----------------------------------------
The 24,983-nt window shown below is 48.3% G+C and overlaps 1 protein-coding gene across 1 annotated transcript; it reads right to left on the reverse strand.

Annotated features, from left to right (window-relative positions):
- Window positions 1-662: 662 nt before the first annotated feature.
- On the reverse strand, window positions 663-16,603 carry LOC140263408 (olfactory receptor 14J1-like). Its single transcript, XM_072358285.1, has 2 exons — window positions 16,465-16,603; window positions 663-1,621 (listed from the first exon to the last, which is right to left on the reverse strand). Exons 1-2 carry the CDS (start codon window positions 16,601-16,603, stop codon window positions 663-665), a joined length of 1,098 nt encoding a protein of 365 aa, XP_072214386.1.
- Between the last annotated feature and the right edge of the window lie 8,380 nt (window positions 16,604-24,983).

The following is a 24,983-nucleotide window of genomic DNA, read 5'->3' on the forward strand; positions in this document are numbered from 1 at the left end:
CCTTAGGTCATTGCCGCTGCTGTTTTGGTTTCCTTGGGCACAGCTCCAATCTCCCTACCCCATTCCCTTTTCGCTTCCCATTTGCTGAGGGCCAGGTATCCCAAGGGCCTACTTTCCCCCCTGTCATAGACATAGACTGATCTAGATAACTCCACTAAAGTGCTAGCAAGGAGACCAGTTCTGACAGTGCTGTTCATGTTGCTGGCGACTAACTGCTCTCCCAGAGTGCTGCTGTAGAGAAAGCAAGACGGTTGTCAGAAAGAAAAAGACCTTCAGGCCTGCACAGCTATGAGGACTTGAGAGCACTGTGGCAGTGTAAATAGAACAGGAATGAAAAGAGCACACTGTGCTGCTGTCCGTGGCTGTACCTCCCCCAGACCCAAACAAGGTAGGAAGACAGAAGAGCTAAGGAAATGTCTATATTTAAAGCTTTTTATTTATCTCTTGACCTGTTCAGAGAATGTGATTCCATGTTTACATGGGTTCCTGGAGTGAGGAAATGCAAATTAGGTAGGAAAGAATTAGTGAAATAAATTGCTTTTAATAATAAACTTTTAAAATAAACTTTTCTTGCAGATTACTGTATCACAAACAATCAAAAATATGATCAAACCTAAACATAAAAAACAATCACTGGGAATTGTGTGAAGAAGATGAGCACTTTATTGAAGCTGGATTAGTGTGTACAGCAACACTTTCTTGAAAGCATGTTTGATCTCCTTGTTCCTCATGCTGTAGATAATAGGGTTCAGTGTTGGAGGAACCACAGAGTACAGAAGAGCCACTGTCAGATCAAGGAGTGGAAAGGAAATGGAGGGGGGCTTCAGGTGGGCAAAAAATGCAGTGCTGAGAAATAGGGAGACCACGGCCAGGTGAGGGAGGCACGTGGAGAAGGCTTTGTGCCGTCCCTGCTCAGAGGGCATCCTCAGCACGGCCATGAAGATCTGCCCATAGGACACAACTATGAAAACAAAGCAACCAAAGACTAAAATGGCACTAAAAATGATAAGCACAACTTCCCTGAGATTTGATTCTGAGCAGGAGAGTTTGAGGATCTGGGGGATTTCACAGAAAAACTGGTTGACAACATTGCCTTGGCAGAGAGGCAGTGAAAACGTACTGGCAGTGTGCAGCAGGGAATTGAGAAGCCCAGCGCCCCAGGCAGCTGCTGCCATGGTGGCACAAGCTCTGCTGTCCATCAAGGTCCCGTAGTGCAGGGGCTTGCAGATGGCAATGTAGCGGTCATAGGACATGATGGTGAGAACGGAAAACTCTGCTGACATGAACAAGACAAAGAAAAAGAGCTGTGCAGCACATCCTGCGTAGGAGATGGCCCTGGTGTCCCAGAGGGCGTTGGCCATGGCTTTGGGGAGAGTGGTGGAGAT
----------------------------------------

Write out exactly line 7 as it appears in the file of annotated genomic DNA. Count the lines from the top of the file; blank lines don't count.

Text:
CCTTAGGTCATTGCCGCTGCTGTTTTGGTTTCCTTGGGCACAGCTCCAATCTCCCTACCCCATTCCCTTTTCGCTTCCCATTTGCTGAGGGCCAGGTATCCCAAGGGCCTACTTTCCCCCCTGTCATAGACATAGACTGATCTAGATAACTCCACTAAAGTGCTAGCAAGGAGACCAGTTCTGACAGTGCTGTTCATGTTGCTGGCGACTAACTGCTCTCCCAGAGTGCTGCTGTAGAGAAAGCAAGACGGTTGTCAGAAAGAAAAAGACCTTCAGGCCTGCACAGCTATGAGGACTTGAGAGCACTGTGGCAGTGTAAATAGAACAGGAATGAAAAGAGCACACTGTGCTGCTGTCCGTGGCTGTACCTCCCCCAGACCCAAACAAGGTAGGAAGACAGAAGAGCTAAGGAAATGTCTATATTTAAAGCTTTTTATTTATCTCTTGACCTGTTCAGAGAATGTGATTCCATGTTTACATGGGTTCCTGGAGTGAGGAAATGCAAATTAGGTAGGAAAGAATTAGTGAAATAAATTGCTTTTAATAATAAACTTTTAAAATAAACTTTTCTTGCAGATTACTGTATCACAAACAATCAAAAATATGATCAAACCTAAACATAAAAAACAATCACTGGGAATTGTGTGAAGAAGATGAGCACTTTATTGAAGCTGGATTAGTGTGTACAGCAACACTTTCTTGAAAGCATGTTTGATCTCCTTGTTCCTCATGCTGTAGATAATAGGGTTCAGTGTTGGAGGAACCACAGAGTACAGAAGAGCCACTGTCAGATCAAGGAGTGGAAAGGAAATGGAGGGGGGCTTCAGGTGGGCAAAAAATGCAGTGCTGAGAAATAGGGAGACCACGGCCAGGTGAGGGAGGCACGTGGAGAAGGCTTTGTGCCGTCCCTGCTCAGAGGGCATCCTCAGCACGGCCATGAAGATCTGCCCATAGGACACAACTATGAAAACAAAGCAACCAAAGACTAAAATGGCACTAAAAATGATAAGCACAACTTCCCTGAGATTTGATTCTGAGCAGGAGAGTTTGAGGATCTGGGGGATTTCACAGAAAAACTGGTTGACAACATTGCCTTGGCAGAGAGGCAGTGAAAACGTACTGGCAGTGTGCAGCAGGGAATTGAGAAGCCCAGCGCCCCAGGCAGCTGCTGCCATGGTGGCACAAGCTCTGCTGTCCATCAAGGTCCCGTAGTGCAGGGGCTTGCAGATGGCAATGTAGCGGTCATAGGACATGATGGTGAGAACGGAAAACTCTGCTGACATGAACAAGACAAAGAAAAAGAGCTGTGCAGCACATCCTGCGTAGGAGATGGCCCTGGTGTCCCAGAGGGCGTTGGCCATGGCTTTGGGGAGAGTGGTGGAGAT